Novel magnetic cooling cycle to keep cool

Global warming is the matter of grave concern and has accompanied one more is that the aspiration regarding the quality of life. Eventually, this quality now depends on the cooling appliances and so the energy requirements for cooling processes. This is still fine to desire the cooling systems but the problem is that most coolants cause environmental and health damage.

Considering this concern, a novel technology has emerged as refrigeration using magnetic materials in magnetic fields. Researchers at the Technische Universität (TU) Darmstadt and the Helmholtz-Zentrum Dresden-Rossendorf (HZDR) have developed an idea, which is materialized in six steps, a cooling cycle based on the ‘magnetic memory’ of special alloys.

Already known concept is the magnetic properties of metals can be changed when cooled or heated.

Oliver Gutfleisch, Professor of Functional Materials at the TU Darmstadt, said, “Iron, for example, is only ferromagnetic below 768 degrees Celsius; nickel’s transformation temperature is 360 degrees Celsius.”

“Conversely, some alloys become ferromagnetic when they warm up. This phase transition is connected with the so-called magnetocaloric effect: when these shape-memory alloys are placed in an external magnetic field just below their transformation temperature, they spontaneously jump to their magnetic order and simultaneously cool down.”

He explained, “The stronger the magnetic field, the more they cool.”

The scientists also have discovered that if pressure applied externally can reverse the magnetization process, causing the alloy to heat up.

How did they conclude the results?

Six steps cycle

Both Prof. Antoni Planes and Prof. Lluís Mañosa from the University of Barcelona, the scientists succeeded in providing experimental proof. Dr. Tino Gottschall, who is now researching at the HZDR’s Dresden High Magnetic Field Laboratory (HLD), explained, “We used an alloy of nickel, manganese, and indium for our experiments because its conversion can be triggered at room temperature.”

The researchers generated the magnetic field utilizing the strongest permanent magnets in the first step; the rare-earth metal neodymium in addition to iron and boron. They can generate magnetic fields up to a flux density of 2 tesla – that is 40,000 times stronger than the Earth’s magnetic field.

Gottschall explained,  “Under such conditions, our alloy cools down by several degrees.” “Measurements we have made at the HLD have shown that a millisecond in the magnetic field is already enough for permanent transformation.”

In the second step, the researchers removed the cooling element from the magnetic field, which retained its magnetization.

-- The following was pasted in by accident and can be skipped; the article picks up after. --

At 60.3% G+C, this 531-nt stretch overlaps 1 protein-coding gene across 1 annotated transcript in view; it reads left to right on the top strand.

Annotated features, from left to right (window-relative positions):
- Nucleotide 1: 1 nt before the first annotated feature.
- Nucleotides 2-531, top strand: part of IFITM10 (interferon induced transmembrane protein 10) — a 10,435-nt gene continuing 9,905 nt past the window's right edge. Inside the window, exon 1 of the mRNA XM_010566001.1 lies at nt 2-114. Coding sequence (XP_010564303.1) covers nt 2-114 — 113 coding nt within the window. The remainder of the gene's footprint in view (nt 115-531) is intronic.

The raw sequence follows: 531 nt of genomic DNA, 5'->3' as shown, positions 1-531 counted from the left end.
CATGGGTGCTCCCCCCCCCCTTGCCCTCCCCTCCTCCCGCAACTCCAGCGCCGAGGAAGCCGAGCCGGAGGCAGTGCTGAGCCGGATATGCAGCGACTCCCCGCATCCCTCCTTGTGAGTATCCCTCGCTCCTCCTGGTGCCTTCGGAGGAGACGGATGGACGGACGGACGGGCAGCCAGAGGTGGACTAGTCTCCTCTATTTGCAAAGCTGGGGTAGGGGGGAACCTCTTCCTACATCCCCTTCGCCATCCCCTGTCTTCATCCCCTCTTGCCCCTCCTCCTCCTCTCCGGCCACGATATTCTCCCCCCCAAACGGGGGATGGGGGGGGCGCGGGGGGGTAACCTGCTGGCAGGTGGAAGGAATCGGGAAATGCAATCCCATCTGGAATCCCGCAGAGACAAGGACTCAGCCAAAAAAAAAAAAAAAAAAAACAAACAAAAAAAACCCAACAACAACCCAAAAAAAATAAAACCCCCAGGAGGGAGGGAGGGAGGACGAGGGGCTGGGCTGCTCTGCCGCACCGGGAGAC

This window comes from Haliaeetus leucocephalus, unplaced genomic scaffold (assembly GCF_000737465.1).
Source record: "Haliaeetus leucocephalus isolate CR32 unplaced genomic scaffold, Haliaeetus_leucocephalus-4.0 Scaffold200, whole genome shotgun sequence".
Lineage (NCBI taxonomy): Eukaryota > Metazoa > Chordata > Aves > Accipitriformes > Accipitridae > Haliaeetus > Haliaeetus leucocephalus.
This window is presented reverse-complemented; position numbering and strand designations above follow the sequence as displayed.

In step three, the heat sink comes into contact with goods to be cooled down and absorbs its heat. The alloy even remains magnetic if the material returns to its original temperature. This can be remedied by mechanical pressure in step four

A roller compresses the shape memory alloy in step four. Under pressure, it switches to its denser, non-magnetic form and heats up in the process.

When the pressure is removed in step five, the material retains its state and remains demagnetized.

In the final step, the alloy releases heat into the environment until it has returned to its initial temperature and the cooling cycle can recommence.

Expensive raw materials used

Gutfleisch said, “Just a few years ago, alloys with a magnetic memory were regarded as unusable because they can only be cooled in the magnetic field once.” “Global research, therefore, focused on materials that have no memory effect. However, refrigerators produced according to this principle come at a price.”

“In the case of reversible magnetization, the cooling effect only lasts as long as the cooling element is exposed to the magnetic field. Even in the best-case scenario, half of the coolant must be placed between the magnets. This means that you need four times as much permanent magnet as cooling medium.”

The most effective Neodymium magnets are also the most expensive on the market. Similarly, the rare-earth metal is a critical raw material, and considerable amounts of it are required.

Electromagnets cannot be used for magnetic cooling. For physical reasons, the level of efficiency would be lower than with vapor compression, which is used in billions of refrigerators and air conditioners. However, the researchers are convinced that this cooling technology no longer has a future.

Gottschall says, “The coolants commonly used today are highly effective as heat-transfer media, but their greenhouse impact is a thousand times greater than that of carbon dioxide. The production licenses for most of them in Europe will expire in the near future. Propane or butane are effective coolants but form highly explosive mixtures in contact with the air. Ammonia is toxic and corrosive. Carbon dioxide is not especially effective as a coolant.”

Why would use rare earth sparingly?

Oliver Gutfleisch is convinced that the future belongs to solid coolants. The functional materials expert says, “We have been able to show that shape-memory alloys are highly suitable for cooling cycles.” “We need far fewer neodymium magnets but can nevertheless generate stronger fields and a correspondingly greater cooling effect.”

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